Riggs v. MySpace, Inc., 072511 FED9, 09-56633
|Party Name:||JULIE C. RIGGS, Plaintiff - Appellant, v. MYSPACE, INC.; et al., Defendants-Appellees.|
|Judge Panel:||Before: SCHROEDER, ALARC|
|Case Date:||July 25, 2011|
|Court:||United States Courts of Appeals, Court of Appeals for the Ninth Circuit|
NOT FOR PUBLICATION
Submitted July 12, 2011.[**]
Appeal from the United States District Court for the Central District of California George H. King, District Judge, Presiding D.C. No. 2:09-cv-03073-GHK-CT.
Julie C. Riggs appeals pro se from the district court's judgment dismissing with prejudice her diversity action alleging state law claims of negligence, gross negligence, "promissory fraud breach of contract, " and breach of implied-in-fact contract. We have jurisdiction under 28 U.S.C. § 1291. We review de novo. Knievel v. ESPN, 393 F.3d 1068, 1072 (9th Cir. 2005). We affirm in part, reverse in part, and remand.
The district court properly dismissed Riggs's negligence and gross negligence claims, arising from MySpace's decisions to delete Riggs's user profiles on its social networking website yet not delete other profiles Riggs alleged were created by celebrity imposters, because these claims were precluded by section 230(c)(1) of the Communications Decency Act. See Fair Hous. Council of San Fernando Valley v. Roommates.com, LLC, 521 F.3d 1157, 1170-71 (9th Cir. 2008) (en banc) ("[A]ny activity that can be boiled down to deciding whether to exclude material that third parties seek to post online is perforce immune under section 230.").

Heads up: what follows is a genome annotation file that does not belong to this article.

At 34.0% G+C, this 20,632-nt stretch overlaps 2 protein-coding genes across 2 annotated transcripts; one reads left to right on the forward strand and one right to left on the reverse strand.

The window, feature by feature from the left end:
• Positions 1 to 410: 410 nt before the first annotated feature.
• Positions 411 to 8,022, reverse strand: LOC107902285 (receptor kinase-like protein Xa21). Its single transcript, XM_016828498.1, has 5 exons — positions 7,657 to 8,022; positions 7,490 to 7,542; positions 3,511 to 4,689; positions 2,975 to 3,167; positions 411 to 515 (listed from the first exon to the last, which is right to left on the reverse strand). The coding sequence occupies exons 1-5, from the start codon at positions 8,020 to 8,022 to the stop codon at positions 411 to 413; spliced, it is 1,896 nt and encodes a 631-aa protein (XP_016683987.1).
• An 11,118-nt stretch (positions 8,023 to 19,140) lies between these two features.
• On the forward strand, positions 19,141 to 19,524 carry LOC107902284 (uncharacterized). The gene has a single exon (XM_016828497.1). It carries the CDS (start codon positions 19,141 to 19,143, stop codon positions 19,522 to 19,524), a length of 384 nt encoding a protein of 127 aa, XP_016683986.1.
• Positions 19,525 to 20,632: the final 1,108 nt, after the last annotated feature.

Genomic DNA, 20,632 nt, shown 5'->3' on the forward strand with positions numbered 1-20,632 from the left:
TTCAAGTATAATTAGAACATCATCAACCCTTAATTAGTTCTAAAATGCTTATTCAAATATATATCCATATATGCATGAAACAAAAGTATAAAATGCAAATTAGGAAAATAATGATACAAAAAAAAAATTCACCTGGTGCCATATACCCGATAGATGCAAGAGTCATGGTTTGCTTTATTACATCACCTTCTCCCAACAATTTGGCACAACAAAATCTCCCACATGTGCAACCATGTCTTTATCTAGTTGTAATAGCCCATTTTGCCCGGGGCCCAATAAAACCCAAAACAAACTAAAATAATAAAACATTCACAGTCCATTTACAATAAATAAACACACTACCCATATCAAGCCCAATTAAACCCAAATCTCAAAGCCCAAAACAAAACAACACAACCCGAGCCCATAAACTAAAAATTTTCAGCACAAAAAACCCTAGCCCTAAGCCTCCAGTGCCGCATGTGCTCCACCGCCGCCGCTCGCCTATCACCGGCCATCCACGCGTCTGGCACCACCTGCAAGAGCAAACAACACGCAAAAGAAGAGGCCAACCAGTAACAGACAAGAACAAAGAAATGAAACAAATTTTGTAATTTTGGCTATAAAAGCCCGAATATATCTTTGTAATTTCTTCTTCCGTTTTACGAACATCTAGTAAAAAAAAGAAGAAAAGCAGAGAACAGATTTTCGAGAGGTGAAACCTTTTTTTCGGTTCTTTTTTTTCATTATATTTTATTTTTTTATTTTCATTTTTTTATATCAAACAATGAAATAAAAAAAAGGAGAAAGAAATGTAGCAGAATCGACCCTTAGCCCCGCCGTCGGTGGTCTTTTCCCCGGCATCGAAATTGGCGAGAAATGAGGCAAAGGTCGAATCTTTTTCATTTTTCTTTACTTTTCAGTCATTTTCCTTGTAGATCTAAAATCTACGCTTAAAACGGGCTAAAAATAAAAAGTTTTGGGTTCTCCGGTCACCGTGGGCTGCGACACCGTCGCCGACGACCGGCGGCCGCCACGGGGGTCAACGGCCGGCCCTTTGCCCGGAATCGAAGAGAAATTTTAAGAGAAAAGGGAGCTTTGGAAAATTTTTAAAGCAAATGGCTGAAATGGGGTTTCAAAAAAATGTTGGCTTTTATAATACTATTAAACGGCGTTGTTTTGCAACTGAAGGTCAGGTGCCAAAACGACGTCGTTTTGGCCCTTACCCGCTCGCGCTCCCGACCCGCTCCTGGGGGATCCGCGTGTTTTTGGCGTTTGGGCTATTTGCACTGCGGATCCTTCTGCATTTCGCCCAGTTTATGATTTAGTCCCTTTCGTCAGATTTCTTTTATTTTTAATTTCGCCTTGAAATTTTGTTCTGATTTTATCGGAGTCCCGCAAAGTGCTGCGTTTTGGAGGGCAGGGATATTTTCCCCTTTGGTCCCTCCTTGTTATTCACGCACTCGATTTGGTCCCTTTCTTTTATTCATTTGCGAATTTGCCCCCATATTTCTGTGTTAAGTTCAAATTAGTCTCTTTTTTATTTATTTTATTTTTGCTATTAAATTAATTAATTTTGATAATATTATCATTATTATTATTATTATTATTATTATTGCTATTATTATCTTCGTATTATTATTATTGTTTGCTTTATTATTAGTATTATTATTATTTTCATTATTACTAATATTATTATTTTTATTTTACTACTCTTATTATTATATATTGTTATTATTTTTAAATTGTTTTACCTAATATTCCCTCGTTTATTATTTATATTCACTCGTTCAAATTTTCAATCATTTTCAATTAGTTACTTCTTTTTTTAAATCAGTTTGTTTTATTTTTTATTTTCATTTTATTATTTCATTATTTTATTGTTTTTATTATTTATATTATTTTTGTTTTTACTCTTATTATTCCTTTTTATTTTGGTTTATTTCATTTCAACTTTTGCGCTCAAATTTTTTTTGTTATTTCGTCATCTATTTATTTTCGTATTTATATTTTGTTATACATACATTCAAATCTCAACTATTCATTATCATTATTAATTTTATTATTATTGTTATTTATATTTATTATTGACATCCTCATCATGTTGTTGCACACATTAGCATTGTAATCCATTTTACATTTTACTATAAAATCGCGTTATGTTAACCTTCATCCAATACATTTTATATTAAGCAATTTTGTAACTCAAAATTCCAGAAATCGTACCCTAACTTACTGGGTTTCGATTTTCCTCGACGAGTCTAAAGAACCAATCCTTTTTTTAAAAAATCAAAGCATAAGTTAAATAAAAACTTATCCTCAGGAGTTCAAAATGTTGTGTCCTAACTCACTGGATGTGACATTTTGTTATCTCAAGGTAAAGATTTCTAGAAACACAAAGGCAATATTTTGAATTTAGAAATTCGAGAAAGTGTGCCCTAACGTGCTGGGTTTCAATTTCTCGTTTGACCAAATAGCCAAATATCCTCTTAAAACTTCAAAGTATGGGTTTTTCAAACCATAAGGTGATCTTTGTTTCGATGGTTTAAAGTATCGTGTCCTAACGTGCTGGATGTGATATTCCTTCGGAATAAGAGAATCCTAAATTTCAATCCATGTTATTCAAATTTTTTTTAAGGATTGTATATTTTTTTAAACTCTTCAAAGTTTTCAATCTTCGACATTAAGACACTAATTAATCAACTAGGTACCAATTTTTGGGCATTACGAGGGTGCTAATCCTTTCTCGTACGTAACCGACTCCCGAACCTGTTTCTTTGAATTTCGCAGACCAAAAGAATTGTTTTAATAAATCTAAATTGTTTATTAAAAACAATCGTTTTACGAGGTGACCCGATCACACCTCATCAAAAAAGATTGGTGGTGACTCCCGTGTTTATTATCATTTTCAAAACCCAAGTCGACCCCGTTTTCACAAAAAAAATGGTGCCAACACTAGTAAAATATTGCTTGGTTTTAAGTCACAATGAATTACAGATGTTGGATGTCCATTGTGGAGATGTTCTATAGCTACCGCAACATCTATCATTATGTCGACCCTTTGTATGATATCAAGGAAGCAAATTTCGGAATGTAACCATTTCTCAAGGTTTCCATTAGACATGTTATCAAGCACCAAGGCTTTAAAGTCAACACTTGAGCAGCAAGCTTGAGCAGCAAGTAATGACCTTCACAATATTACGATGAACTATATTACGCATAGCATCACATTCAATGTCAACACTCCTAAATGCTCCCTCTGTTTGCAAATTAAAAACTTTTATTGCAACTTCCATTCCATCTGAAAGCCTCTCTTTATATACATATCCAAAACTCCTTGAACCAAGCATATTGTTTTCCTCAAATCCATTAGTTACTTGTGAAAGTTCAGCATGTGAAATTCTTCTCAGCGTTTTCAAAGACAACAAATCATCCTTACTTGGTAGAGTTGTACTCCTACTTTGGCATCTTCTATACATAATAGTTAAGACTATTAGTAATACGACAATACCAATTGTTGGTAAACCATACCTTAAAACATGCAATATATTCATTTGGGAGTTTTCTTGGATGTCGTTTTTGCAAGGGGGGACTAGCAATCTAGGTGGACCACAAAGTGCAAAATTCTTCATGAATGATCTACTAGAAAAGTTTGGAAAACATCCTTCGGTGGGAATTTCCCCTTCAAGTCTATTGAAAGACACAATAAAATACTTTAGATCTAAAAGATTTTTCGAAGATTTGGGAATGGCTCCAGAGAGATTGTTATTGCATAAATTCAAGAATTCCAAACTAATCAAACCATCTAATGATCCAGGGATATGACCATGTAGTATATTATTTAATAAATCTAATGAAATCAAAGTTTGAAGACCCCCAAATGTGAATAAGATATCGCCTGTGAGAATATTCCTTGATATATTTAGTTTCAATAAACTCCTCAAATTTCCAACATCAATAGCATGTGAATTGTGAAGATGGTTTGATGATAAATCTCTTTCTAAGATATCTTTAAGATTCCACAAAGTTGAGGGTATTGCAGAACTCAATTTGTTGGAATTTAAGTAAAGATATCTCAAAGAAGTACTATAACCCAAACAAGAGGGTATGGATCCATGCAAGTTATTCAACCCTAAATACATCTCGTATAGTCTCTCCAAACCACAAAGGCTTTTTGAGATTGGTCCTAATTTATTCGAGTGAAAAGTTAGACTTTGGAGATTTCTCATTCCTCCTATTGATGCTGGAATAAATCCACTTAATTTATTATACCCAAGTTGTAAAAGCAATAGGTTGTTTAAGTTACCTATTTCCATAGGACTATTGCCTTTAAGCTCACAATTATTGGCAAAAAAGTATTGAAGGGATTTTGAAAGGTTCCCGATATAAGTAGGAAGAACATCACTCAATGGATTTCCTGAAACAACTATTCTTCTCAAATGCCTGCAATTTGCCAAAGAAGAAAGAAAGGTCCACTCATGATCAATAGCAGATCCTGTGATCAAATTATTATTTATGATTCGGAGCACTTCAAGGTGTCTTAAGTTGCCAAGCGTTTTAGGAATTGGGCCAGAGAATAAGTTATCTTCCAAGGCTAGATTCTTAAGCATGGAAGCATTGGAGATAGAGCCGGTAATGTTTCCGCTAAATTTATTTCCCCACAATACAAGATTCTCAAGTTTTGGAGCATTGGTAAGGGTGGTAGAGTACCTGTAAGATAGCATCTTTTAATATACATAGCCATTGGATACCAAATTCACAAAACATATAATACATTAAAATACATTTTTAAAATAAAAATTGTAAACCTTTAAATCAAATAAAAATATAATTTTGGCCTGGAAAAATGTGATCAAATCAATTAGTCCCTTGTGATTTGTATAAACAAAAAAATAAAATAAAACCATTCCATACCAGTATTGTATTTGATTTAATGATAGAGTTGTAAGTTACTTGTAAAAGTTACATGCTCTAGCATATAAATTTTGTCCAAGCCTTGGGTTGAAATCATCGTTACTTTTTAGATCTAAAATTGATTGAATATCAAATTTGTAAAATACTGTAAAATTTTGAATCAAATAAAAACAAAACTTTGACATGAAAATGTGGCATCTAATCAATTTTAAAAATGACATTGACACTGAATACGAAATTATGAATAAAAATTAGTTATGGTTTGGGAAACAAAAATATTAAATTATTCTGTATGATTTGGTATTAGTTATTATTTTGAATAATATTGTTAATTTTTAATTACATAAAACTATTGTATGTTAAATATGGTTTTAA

However, the district court improperly dismissed Riggs's implied-in-fact contract claim, arising from her ideas for a...
To continue readingFREE SIGN UP